“It is particularly
disappointing that ‘asset recycling’ – the process of selling down public
shareholding in one public asset in order to invest in another more valuable
asset – has been precluded from the terms of reference.
“Asset recycling is
enabling Australia to respond faster and much more effectively to their growth
challenge than New Zealand.
“New South Wales alone
will spend AU$14.7 billion on transport improvements this year compared to
around $3 billion across New Zealand – twice what we are on a per capita basis.
It has been able to do this by selling down nearly $50 billion of
underperforming assets in the last five years and using the proceeds to deliver
heavy rail, light rail and roading, as well as urban redevelopment, schools and
“With better services
and fewer public funding constraints on development, the Aussies are addressing
homelessness and deprivation whilst investing tens of billions in road and rail
“Research has shown the
asset recycling programme in New South Wales has very high public support - 61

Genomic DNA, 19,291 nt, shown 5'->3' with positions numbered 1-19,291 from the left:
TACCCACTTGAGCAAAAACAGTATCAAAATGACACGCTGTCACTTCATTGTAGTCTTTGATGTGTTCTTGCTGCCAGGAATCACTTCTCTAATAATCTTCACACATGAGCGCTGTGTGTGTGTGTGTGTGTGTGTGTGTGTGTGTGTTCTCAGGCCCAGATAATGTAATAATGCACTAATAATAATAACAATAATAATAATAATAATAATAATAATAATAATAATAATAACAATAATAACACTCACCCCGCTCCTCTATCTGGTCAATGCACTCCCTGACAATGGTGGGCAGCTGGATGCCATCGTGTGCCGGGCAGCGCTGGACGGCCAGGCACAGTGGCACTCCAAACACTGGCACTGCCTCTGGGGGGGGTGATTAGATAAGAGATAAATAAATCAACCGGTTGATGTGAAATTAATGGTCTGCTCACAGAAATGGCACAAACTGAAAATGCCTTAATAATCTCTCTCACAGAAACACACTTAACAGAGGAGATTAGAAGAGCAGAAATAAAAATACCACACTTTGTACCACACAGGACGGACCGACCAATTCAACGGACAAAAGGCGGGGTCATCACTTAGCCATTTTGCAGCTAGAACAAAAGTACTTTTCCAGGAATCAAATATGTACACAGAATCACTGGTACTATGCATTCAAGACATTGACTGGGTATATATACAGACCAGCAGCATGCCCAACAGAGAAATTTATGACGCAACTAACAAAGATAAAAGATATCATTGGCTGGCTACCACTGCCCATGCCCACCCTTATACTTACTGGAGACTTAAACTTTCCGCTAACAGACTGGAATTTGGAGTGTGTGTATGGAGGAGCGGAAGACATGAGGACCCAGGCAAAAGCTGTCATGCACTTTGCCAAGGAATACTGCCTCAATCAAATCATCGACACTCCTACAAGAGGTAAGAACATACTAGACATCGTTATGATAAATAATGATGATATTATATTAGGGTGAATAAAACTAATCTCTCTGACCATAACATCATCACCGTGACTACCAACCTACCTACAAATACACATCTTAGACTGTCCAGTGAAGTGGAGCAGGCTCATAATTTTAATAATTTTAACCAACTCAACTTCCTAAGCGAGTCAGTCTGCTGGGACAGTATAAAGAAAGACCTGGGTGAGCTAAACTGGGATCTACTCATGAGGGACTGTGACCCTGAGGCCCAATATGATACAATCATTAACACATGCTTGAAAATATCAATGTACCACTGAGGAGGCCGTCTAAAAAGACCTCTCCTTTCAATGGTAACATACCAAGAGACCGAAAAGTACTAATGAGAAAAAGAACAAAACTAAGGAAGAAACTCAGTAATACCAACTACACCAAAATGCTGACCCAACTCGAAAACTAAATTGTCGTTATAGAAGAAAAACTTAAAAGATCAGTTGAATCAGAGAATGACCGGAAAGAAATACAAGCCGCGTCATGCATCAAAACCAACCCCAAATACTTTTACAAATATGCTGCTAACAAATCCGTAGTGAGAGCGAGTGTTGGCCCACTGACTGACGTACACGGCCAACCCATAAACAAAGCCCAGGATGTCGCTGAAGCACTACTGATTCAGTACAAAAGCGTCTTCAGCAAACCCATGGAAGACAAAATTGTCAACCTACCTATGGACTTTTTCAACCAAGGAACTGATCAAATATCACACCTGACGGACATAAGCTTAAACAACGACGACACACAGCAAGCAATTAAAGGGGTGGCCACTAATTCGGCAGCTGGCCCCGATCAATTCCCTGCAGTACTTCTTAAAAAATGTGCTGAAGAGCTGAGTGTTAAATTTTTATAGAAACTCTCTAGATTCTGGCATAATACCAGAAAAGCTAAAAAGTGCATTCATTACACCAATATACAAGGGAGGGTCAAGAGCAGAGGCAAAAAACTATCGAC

per cent, with only 9 per cent opposed - when people understand why the
programme is in place and where the money is going.
“High growth councils
around New Zealand would provide a much better public service by selling down
shareholdings in ports, airports or low performing assets and “recycling” the
proceeds to invest in core transport and water.
“In Auckland, partial
or full sale of Watercare would enable the Council to release billions in
capital to invest in storm water, floodwater and transport infrastructure and
would allow the company to leverage its balance sheet to invest in water
infrastructure to support growth.
“The opportunity cost
of having public money tied up in non-essential services is worse congestion
and a prolonged housing crisis.
“If, for some reason,
New Zealand is different than Australia and if advice from the OECD, World
Economic Forum and others on good capital management is misplaced, the
Productivity Commission is best placed to make that call.
“The same can be said
for the rating of Crown and Maori land. It is extraordinary that the Crown
considers councils to be core infrastructure providers, but will not pay them
to deliver services to Government assets like schools nor even take advice on
“It is encouraging that the
Government has launched this Inquiry, but given the constrained terms of
reference that the Productivity Commission has been given, the potential
outcomes of the study have been compromised at the outset,” Selwood says.
For further information and comment contact
Stephen Selwood on 021 791 209